In the support setup, there are of course cases where individual representatives get to know individual clients, but that is simply because the client and the representative have been there for however many months or years happens to be the case. By pure frequency of contact, they get to know each other to some degree. This isn’t built into the process or what a majority of clients experience, though.

The next step, account management, probably varies more from company to company or industry to industry than any other role. Account management is usually a support situation in which a client has a personal, individual contact at a company. This person is available to answer the client’s questions and serves as a liaison between the client and the rest of the company (technical support, sales, billing, etc.). The account manager is quite simply, responsible for managing all aspects of the account.

The best account managers develop a relationship with their clients where they’re able to be proactive. If an account manager can predict the needs of a particular client and make relevant suggestions before it becomes too late (i. e. suggesting load balancing before, instead of after, it becomes absolutely necessary).

Clients like the account management setup because they have an individual, as opposed to a group or team, to contact within the company. They have a relationship with an individual instead of a relatively faceless department. The best examples of account management are a mix of support and sales, with some consulting thrown in.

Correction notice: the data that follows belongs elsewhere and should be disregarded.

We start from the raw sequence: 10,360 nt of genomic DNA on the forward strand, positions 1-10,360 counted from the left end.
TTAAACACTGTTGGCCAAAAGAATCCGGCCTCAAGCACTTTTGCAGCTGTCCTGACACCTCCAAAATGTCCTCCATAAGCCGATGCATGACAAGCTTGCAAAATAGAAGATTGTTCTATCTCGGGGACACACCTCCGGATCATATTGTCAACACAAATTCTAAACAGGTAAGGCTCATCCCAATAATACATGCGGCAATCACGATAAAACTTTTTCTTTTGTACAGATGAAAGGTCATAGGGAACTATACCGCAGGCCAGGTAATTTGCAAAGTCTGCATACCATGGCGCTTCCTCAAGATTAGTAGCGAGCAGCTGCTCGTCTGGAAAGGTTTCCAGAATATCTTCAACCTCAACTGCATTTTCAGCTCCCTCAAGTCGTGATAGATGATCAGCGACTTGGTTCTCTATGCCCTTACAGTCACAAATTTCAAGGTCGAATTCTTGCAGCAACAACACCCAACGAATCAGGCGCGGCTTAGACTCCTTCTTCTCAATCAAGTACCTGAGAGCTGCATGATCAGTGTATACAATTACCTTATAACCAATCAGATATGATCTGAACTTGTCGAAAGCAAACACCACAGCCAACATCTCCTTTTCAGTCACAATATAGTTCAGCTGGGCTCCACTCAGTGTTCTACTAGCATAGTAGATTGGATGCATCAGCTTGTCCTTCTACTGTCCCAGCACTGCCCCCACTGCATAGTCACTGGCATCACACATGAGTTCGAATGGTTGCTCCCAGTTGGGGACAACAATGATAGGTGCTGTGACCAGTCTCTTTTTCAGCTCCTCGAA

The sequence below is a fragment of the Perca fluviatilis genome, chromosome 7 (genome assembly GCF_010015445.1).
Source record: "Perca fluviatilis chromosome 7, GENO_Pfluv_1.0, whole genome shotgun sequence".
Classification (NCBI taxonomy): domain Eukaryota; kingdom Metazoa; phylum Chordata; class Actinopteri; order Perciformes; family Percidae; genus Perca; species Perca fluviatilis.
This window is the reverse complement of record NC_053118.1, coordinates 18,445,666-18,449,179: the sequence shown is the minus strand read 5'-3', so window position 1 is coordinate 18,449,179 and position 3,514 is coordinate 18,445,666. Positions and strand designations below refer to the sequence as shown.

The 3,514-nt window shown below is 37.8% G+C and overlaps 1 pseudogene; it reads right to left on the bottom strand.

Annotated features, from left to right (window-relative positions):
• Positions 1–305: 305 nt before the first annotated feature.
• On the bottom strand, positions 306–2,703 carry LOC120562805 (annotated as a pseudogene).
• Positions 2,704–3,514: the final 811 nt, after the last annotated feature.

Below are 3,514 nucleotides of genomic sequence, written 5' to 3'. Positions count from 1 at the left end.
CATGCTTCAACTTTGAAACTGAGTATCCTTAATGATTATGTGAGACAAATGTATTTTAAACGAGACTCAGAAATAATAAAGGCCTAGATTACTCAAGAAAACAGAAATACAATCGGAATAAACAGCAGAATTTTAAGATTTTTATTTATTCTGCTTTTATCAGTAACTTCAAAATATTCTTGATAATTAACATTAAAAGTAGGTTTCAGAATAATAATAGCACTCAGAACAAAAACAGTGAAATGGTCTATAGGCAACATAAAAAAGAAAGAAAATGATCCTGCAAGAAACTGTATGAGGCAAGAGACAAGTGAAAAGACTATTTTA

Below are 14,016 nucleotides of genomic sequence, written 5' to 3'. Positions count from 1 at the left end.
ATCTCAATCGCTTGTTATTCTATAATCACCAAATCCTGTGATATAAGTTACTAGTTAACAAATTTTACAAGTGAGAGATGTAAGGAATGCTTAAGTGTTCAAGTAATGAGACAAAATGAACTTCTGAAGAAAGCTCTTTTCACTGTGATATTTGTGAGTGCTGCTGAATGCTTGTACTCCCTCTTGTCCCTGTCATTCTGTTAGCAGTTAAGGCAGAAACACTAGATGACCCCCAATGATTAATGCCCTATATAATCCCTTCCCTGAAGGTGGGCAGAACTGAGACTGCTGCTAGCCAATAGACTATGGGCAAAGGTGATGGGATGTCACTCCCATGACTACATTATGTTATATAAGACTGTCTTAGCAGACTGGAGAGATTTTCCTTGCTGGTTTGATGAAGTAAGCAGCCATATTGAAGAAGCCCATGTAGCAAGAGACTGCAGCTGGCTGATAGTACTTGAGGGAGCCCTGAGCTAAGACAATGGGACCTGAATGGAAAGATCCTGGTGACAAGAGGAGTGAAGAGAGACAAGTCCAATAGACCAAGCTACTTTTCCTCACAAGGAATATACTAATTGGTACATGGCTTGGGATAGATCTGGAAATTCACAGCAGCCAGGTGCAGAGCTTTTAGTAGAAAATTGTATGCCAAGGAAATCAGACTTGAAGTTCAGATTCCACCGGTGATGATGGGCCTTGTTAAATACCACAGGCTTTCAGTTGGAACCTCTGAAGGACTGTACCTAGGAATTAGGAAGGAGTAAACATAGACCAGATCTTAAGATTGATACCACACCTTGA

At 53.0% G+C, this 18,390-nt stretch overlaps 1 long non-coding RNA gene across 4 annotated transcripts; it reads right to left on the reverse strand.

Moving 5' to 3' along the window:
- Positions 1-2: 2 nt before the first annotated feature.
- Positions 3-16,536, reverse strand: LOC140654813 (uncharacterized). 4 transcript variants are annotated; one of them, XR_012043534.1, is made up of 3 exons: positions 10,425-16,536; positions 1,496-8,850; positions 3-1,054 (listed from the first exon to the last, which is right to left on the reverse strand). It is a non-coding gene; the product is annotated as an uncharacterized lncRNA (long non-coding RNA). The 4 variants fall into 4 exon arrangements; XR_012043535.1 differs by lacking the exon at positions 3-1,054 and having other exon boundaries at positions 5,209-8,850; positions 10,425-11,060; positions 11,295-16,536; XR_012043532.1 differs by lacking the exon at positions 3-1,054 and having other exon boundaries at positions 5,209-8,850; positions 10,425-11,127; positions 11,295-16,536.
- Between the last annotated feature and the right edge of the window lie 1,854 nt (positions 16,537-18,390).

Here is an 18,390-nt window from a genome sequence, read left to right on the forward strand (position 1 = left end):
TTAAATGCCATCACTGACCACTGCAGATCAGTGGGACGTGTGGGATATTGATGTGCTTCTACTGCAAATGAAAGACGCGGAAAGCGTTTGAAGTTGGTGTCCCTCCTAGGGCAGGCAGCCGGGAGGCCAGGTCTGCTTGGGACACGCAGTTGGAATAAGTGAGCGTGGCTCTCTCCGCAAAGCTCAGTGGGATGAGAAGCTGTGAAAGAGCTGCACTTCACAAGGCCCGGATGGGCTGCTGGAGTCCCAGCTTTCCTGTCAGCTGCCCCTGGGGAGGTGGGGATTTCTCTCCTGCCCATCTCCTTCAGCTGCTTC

The final option is the consulting option. Consulting is the most involved and most personalized of the three roles. Consultants usually have a particular specialty (client service, sales management, wikis, etc.) and are hired by clients to help address particular challenges.

Consulting is usually hands on and is less sales focused than account management. While consultants likely won’t miss an opportunity to recommend a product or service offered by their employer (or in this case, you, the web hosting company), their primary goal is to help the client resolve his or her challenges or complete whatever the objective was of the particular project. It isn’t uncommon for a consultant to recommend products or services that aren’t offered by their employer (again, the goal is a solution, not necessarily a sale).

Many companies offer consulting services that focus on getting the most out of their product or service. If you are a hosted CRM provider, your clients might go to you for consulting help on how to get the most out of their new CRM. The consultant would help them develop the appropriate processes, help to train the staff accordingly, etc. It is far more involved than account management, but can also have a very narrow focus.

Once you’re familiar with the basic roles and what those particular roles entail, it probably won’t be difficult to decide which ones are best for your company.

It is okay to start out small by offering the different roles in small dosages to various clients (i. e. offer account management to your best clients). By starting out small, you’ll not only learn about the different roles, but you will also have a chance test them with your company’s products and services.

Actual, hands on experience and practice are by far the best way to learn what support roles do and don’t work for your company and equally, importantly, for your clients.